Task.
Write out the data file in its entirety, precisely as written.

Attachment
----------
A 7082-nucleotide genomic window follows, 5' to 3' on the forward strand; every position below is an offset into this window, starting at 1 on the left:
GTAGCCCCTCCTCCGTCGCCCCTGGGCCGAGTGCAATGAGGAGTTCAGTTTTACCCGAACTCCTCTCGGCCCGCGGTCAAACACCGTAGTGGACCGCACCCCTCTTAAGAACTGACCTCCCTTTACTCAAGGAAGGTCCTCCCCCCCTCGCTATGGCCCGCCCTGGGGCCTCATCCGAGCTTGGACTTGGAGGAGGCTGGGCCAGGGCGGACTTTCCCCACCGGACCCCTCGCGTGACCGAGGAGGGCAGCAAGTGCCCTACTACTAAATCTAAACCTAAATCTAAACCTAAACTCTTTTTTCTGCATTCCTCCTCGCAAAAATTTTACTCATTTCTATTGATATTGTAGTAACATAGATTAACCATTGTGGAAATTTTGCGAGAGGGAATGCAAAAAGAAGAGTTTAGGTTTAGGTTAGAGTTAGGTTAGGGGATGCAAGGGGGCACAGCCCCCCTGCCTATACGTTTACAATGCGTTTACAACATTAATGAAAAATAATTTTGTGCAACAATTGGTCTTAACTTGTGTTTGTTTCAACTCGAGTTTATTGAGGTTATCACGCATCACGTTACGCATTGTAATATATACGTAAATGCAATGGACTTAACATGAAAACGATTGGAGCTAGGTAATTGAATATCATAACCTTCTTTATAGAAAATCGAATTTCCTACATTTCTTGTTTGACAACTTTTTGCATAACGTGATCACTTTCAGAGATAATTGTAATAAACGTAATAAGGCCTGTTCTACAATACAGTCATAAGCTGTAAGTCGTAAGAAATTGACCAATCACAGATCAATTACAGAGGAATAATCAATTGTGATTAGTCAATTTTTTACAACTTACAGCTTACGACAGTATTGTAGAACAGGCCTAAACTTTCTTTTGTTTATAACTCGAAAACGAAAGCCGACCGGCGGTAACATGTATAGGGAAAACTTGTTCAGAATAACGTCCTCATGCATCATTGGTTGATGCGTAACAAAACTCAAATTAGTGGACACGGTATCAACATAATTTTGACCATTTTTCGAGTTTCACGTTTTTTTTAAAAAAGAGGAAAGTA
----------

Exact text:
A 7082-nucleotide genomic window follows, 5' to 3' on the forward strand; every position below is an offset into this window, starting at 1 on the left:
GTAGCCCCTCCTCCGTCGCCCCTGGGCCGAGTGCAATGAGGAGTTCAGTTTTACCCGAACTCCTCTCGGCCCGCGGTCAAACACCGTAGTGGACCGCACCCCTCTTAAGAACTGACCTCCCTTTACTCAAGGAAGGTCCTCCCCCCCTCGCTATGGCCCGCCCTGGGGCCTCATCCGAGCTTGGACTTGGAGGAGGCTGGGCCAGGGCGGACTTTCCCCACCGGACCCCTCGCGTGACCGAGGAGGGCAGCAAGTGCCCTACTACTAAATCTAAACCTAAATCTAAACCTAAACTCTTTTTTCTGCATTCCTCCTCGCAAAAATTTTACTCATTTCTATTGATATTGTAGTAACATAGATTAACCATTGTGGAAATTTTGCGAGAGGGAATGCAAAAAGAAGAGTTTAGGTTTAGGTTAGAGTTAGGTTAGGGGATGCAAGGGGGCACAGCCCCCCTGCCTATACGTTTACAATGCGTTTACAACATTAATGAAAAATAATTTTGTGCAACAATTGGTCTTAACTTGTGTTTGTTTCAACTCGAGTTTATTGAGGTTATCACGCATCACGTTACGCATTGTAATATATACGTAAATGCAATGGACTTAACATGAAAACGATTGGAGCTAGGTAATTGAATATCATAACCTTCTTTATAGAAAATCGAATTTCCTACATTTCTTGTTTGACAACTTTTTGCATAACGTGATCACTTTCAGAGATAATTGTAATAAACGTAATAAGGCCTGTTCTACAATACAGTCATAAGCTGTAAGTCGTAAGAAATTGACCAATCACAGATCAATTACAGAGGAATAATCAATTGTGATTAGTCAATTTTTTACAACTTACAGCTTACGACAGTATTGTAGAACAGGCCTAAACTTTCTTTTGTTTATAACTCGAAAACGAAAGCCGACCGGCGGTAACATGTATAGGGAAAACTTGTTCAGAATAACGTCCTCATGCATCATTGGTTGATGCGTAACAAAACTCAAATTAGTGGACACGGTATCAACATAATTTTGACCATTTTTCGAGTTTCACGTTTTTTTTAAAAAAGAGGAAAGTA